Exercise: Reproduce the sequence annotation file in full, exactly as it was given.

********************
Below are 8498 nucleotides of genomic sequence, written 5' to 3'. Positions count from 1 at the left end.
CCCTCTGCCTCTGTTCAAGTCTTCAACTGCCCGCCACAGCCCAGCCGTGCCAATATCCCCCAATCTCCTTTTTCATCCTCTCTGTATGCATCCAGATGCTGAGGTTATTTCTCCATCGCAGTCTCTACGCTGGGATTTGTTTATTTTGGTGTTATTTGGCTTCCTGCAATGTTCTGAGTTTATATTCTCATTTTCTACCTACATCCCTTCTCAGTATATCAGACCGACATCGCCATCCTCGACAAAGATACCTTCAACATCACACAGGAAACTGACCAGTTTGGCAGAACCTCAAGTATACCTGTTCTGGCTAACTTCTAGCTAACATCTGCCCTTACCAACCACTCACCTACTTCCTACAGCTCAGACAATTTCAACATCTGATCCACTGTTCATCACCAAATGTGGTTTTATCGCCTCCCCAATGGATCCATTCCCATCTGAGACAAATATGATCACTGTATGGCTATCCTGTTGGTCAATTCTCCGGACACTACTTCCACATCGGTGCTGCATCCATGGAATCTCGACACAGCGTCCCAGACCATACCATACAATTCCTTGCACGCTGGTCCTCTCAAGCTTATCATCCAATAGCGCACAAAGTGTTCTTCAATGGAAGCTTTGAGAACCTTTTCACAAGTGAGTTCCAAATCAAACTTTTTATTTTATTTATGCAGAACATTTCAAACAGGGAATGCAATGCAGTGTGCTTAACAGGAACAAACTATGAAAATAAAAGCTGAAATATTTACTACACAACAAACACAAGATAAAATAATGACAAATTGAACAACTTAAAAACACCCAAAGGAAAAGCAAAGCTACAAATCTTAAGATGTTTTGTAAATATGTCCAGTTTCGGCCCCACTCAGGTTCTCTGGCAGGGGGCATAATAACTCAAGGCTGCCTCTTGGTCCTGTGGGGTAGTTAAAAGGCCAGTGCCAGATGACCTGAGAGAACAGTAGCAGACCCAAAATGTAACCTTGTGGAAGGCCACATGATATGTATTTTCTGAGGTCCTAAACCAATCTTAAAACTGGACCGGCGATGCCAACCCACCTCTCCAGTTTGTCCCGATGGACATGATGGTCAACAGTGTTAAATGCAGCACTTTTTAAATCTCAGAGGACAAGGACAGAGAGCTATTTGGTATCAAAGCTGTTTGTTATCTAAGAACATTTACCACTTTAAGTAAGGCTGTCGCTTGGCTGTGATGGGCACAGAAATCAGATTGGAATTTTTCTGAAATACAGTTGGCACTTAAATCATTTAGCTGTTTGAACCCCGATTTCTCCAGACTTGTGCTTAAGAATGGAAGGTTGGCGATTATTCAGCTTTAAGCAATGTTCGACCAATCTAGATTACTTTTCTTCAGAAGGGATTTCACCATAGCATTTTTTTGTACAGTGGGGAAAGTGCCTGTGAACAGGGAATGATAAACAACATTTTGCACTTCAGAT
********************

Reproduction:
Below are 8498 nucleotides of genomic sequence, written 5' to 3'. Positions count from 1 at the left end.
CCCTCTGCCTCTGTTCAAGTCTTCAACTGCCCGCCACAGCCCAGCCGTGCCAATATCCCCCAATCTCCTTTTTCATCCTCTCTGTATGCATCCAGATGCTGAGGTTATTTCTCCATCGCAGTCTCTACGCTGGGATTTGTTTATTTTGGTGTTATTTGGCTTCCTGCAATGTTCTGAGTTTATATTCTCATTTTCTACCTACATCCCTTCTCAGTATATCAGACCGACATCGCCATCCTCGACAAAGATACCTTCAACATCACACAGGAAACTGACCAGTTTGGCAGAACCTCAAGTATACCTGTTCTGGCTAACTTCTAGCTAACATCTGCCCTTACCAACCACTCACCTACTTCCTACAGCTCAGACAATTTCAACATCTGATCCACTGTTCATCACCAAATGTGGTTTTATCGCCTCCCCAATGGATCCATTCCCATCTGAGACAAATATGATCACTGTATGGCTATCCTGTTGGTCAATTCTCCGGACACTACTTCCACATCGGTGCTGCATCCATGGAATCTCGACACAGCGTCCCAGACCATACCATACAATTCCTTGCACGCTGGTCCTCTCAAGCTTATCATCCAATAGCGCACAAAGTGTTCTTCAATGGAAGCTTTGAGAACCTTTTCACAAGTGAGTTCCAAATCAAACTTTTTATTTTATTTATGCAGAACATTTCAAACAGGGAATGCAATGCAGTGTGCTTAACAGGAACAAACTATGAAAATAAAAGCTGAAATATTTACTACACAACAAACACAAGATAAAATAATGACAAATTGAACAACTTAAAAACACCCAAAGGAAAAGCAAAGCTACAAATCTTAAGATGTTTTGTAAATATGTCCAGTTTCGGCCCCACTCAGGTTCTCTGGCAGGGGGCATAATAACTCAAGGCTGCCTCTTGGTCCTGTGGGGTAGTTAAAAGGCCAGTGCCAGATGACCTGAGAGAACAGTAGCAGACCCAAAATGTAACCTTGTGGAAGGCCACATGATATGTATTTTCTGAGGTCCTAAACCAATCTTAAAACTGGACCGGCGATGCCAACCCACCTCTCCAGTTTGTCCCGATGGACATGATGGTCAACAGTGTTAAATGCAGCACTTTTTAAATCTCAGAGGACAAGGACAGAGAGCTATTTGGTATCAAAGCTGTTTGTTATCTAAGAACATTTACCACTTTAAGTAAGGCTGTCGCTTGGCTGTGATGGGCACAGAAATCAGATTGGAATTTTTCTGAAATACAGTTGGCACTTAAATCATTTAGCTGTTTGAACCCCGATTTCTCCAGACTTGTGCTTAAGAATGGAAGGTTGGCGATTATTCAGCTTTAAGCAATGTTCGACCAATCTAGATTACTTTTCTTCAGAAGGGATTTCACCATAGCATTTTTTTGTACAGTGGGGAAAGTGCCTGTGAACAGGGAATGATAAACAACATTTTGCACTTCAGAT